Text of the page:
However, we have a great, committed team who love to care and are passionate about what they do.  It makes my work so much easier.

6. Briefly, can you sum up how life has been, and continues to be, during the time of the pandemic?

We have learned how to live with the new normal – yet hoping this is medium term and not long term.   The flexibility from everyone has been great, our teams have gone outside of their normal roles and have gone that extra mile for both our residents, their families and each other.

We have all learned how to use new technology, which is a real positive as this will last forever!

7. Our new home in Hampstead, Hammerson House, will open later this spring.  What part have you played in coming to this point?

I have had to plan and organise each of the care services that we provide.  As you can imagine, this has required a lot of preparation from our different departments and trustees to ensure we are ready to greet our first residents this spring.  The co-ordination of each of the departments have been carefully orchestrated, to make sure we have the right skill sets in place and that our external providers of care are ready, for example, the visiting GP service.  All our behind the scenes work is not yet visible but they will certainly come to life when our doors open and I am very excited for when this happens.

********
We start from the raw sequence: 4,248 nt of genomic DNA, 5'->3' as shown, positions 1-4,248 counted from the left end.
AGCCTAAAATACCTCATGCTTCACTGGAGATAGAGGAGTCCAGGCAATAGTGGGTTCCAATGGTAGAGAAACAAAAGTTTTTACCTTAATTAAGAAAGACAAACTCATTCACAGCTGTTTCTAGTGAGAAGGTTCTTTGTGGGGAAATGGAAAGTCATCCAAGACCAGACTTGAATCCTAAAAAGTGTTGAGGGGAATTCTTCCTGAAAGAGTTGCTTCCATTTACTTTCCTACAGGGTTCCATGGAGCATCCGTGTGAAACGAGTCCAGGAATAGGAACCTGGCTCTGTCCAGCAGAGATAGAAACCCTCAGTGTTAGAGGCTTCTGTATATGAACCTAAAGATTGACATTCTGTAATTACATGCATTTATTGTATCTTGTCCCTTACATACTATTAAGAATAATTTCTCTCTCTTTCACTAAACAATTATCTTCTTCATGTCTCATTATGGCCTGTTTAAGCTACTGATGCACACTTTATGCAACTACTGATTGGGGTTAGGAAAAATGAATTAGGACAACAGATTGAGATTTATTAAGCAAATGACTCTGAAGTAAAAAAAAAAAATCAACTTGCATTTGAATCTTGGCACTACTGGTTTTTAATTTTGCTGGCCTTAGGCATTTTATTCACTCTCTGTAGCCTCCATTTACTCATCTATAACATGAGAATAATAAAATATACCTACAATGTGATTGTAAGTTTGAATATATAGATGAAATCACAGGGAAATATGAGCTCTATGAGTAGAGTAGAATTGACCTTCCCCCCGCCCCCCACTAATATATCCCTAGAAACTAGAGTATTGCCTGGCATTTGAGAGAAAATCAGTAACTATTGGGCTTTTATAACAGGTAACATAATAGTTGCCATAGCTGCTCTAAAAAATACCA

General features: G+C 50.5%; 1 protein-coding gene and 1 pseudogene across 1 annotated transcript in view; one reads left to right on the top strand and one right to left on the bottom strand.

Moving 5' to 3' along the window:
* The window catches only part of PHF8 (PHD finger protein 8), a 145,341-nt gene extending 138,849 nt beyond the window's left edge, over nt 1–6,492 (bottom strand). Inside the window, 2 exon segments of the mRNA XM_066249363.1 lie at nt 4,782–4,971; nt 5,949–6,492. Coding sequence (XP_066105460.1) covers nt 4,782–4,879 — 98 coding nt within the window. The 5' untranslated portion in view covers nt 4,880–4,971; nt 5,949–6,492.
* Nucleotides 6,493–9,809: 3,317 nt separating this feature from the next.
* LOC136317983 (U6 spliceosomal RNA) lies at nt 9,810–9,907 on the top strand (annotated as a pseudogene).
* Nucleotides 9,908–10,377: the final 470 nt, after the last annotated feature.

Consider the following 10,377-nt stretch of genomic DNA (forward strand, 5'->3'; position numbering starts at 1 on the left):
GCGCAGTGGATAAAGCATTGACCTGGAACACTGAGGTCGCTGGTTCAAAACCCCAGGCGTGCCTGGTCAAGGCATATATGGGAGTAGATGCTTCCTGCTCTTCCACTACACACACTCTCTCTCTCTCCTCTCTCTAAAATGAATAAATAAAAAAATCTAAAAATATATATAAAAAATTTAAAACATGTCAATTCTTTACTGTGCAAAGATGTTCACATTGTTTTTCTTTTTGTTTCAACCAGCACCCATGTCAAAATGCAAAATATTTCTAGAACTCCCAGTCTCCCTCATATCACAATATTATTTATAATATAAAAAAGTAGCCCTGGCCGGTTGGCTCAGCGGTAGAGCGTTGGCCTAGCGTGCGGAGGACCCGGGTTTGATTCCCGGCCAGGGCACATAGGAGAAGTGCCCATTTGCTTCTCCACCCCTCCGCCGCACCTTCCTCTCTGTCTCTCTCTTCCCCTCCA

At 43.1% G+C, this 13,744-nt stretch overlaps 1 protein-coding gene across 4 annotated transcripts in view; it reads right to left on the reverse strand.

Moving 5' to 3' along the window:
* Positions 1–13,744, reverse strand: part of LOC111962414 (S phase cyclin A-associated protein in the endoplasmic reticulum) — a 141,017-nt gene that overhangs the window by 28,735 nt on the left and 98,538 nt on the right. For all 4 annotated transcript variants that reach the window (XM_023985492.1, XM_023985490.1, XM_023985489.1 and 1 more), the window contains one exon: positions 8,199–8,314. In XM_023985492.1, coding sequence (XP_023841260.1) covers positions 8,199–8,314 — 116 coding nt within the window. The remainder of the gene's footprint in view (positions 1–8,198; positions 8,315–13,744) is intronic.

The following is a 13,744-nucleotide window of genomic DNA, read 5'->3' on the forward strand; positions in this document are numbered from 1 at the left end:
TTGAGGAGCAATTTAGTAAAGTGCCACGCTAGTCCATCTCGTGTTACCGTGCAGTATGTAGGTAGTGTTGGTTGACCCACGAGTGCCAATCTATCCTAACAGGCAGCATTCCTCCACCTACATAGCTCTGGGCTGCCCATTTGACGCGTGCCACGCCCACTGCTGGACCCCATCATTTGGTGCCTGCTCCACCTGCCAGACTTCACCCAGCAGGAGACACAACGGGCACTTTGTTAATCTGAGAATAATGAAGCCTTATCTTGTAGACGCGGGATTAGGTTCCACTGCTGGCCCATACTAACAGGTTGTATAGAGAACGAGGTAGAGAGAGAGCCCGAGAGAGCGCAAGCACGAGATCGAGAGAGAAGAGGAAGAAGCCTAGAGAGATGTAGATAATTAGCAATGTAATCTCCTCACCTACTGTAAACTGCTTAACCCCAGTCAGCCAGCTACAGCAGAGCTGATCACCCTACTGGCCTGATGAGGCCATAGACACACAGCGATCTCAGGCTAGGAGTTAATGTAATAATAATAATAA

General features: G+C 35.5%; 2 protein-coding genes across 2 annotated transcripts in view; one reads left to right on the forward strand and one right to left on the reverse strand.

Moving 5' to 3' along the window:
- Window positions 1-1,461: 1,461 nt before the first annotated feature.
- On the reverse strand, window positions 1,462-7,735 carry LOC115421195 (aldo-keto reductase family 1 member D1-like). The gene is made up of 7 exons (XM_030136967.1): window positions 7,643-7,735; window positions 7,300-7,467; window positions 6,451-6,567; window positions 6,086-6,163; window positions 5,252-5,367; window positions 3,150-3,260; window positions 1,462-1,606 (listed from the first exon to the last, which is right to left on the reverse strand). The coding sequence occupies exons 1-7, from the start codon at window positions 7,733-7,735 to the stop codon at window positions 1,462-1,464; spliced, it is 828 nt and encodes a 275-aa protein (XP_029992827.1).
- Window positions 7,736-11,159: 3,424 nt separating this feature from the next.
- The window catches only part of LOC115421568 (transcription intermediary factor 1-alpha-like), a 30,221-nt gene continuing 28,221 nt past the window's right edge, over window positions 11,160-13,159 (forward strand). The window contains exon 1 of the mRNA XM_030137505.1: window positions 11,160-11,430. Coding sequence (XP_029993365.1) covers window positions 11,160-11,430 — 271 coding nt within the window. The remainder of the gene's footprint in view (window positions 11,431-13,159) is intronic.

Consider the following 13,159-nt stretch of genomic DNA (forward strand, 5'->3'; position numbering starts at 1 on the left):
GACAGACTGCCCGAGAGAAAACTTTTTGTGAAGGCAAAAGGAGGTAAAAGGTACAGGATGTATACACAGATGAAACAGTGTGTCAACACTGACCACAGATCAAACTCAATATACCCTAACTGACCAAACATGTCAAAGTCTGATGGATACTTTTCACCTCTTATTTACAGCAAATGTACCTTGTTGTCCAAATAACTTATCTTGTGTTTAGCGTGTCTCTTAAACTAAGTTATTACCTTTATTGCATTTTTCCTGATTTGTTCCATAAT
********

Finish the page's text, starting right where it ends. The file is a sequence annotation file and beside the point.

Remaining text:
8. What are your hopes for the future of Nightingale Hammerson?

That our recognition as a centre of excellence in London reaches national and international status.  Our work highlights the importance of holistic care, where our residents feel good and our staff have the opportunity to develop.  Our contribution to research and knowledge will allow other caring professionals to learn from us and leave, having developed their own skill set.  We want to be open to learn and to share our knowledge.   We also want our relatives and volunteers to continue being part of our very special community and for all, far and wide, to share our values.

9. Finally, if you had 3 wishes for your department, anything at all, what would they be?

  1. Good health for our residents and our team members
  2. Passion for what we do and for being outstanding in the care we provide
  3. To continually improve our standard of care, to learn from mistakes and always strive to do better.